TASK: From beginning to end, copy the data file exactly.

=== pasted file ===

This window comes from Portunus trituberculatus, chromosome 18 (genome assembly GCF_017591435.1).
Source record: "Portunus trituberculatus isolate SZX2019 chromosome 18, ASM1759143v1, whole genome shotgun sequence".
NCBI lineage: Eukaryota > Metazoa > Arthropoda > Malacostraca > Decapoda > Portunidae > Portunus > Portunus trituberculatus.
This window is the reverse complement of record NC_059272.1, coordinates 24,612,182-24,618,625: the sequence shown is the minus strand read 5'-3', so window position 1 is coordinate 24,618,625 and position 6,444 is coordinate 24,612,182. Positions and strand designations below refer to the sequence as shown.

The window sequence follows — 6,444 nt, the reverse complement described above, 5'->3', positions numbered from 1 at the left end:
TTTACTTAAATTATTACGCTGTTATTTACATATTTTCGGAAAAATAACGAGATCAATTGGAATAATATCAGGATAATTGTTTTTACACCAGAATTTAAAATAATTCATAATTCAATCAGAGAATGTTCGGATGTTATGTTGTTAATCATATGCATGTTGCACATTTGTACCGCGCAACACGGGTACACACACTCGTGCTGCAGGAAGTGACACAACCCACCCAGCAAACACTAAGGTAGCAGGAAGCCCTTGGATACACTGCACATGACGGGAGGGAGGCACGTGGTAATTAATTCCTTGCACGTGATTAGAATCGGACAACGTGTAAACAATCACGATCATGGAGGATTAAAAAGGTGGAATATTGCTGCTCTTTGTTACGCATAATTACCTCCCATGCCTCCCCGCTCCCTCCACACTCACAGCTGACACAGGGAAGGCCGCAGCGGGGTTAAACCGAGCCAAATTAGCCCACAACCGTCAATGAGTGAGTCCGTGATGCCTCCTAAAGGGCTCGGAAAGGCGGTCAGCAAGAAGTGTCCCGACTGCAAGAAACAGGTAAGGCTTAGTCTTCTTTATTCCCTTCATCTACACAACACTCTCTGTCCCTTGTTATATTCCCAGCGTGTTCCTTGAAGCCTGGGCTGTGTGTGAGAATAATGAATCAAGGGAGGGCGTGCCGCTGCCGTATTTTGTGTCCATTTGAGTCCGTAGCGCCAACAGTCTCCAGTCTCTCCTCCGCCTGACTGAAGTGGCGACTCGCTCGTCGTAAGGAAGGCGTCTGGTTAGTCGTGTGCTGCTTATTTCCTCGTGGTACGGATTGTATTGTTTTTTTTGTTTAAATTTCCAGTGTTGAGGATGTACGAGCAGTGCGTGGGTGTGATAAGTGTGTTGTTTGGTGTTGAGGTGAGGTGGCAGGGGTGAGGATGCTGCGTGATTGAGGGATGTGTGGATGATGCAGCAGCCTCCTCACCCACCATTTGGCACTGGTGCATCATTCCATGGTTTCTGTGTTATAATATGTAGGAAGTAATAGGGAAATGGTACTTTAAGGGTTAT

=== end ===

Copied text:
This window comes from Portunus trituberculatus, chromosome 18 (genome assembly GCF_017591435.1).
Source record: "Portunus trituberculatus isolate SZX2019 chromosome 18, ASM1759143v1, whole genome shotgun sequence".
NCBI lineage: Eukaryota > Metazoa > Arthropoda > Malacostraca > Decapoda > Portunidae > Portunus > Portunus trituberculatus.
This window is the reverse complement of record NC_059272.1, coordinates 24,612,182-24,618,625: the sequence shown is the minus strand read 5'-3', so window position 1 is coordinate 24,618,625 and position 6,444 is coordinate 24,612,182. Positions and strand designations below refer to the sequence as shown.

The window sequence follows — 6,444 nt, the reverse complement described above, 5'->3', positions numbered from 1 at the left end:
TTTACTTAAATTATTACGCTGTTATTTACATATTTTCGGAAAAATAACGAGATCAATTGGAATAATATCAGGATAATTGTTTTTACACCAGAATTTAAAATAATTCATAATTCAATCAGAGAATGTTCGGATGTTATGTTGTTAATCATATGCATGTTGCACATTTGTACCGCGCAACACGGGTACACACACTCGTGCTGCAGGAAGTGACACAACCCACCCAGCAAACACTAAGGTAGCAGGAAGCCCTTGGATACACTGCACATGACGGGAGGGAGGCACGTGGTAATTAATTCCTTGCACGTGATTAGAATCGGACAACGTGTAAACAATCACGATCATGGAGGATTAAAAAGGTGGAATATTGCTGCTCTTTGTTACGCATAATTACCTCCCATGCCTCCCCGCTCCCTCCACACTCACAGCTGACACAGGGAAGGCCGCAGCGGGGTTAAACCGAGCCAAATTAGCCCACAACCGTCAATGAGTGAGTCCGTGATGCCTCCTAAAGGGCTCGGAAAGGCGGTCAGCAAGAAGTGTCCCGACTGCAAGAAACAGGTAAGGCTTAGTCTTCTTTATTCCCTTCATCTACACAACACTCTCTGTCCCTTGTTATATTCCCAGCGTGTTCCTTGAAGCCTGGGCTGTGTGTGAGAATAATGAATCAAGGGAGGGCGTGCCGCTGCCGTATTTTGTGTCCATTTGAGTCCGTAGCGCCAACAGTCTCCAGTCTCTCCTCCGCCTGACTGAAGTGGCGACTCGCTCGTCGTAAGGAAGGCGTCTGGTTAGTCGTGTGCTGCTTATTTCCTCGTGGTACGGATTGTATTGTTTTTTTTGTTTAAATTTCCAGTGTTGAGGATGTACGAGCAGTGCGTGGGTGTGATAAGTGTGTTGTTTGGTGTTGAGGTGAGGTGGCAGGGGTGAGGATGCTGCGTGATTGAGGGATGTGTGGATGATGCAGCAGCCTCCTCACCCACCATTTGGCACTGGTGCATCATTCCATGGTTTCTGTGTTATAATATGTAGGAAGTAATAGGGAAATGGTACTTTAAGGGTTAT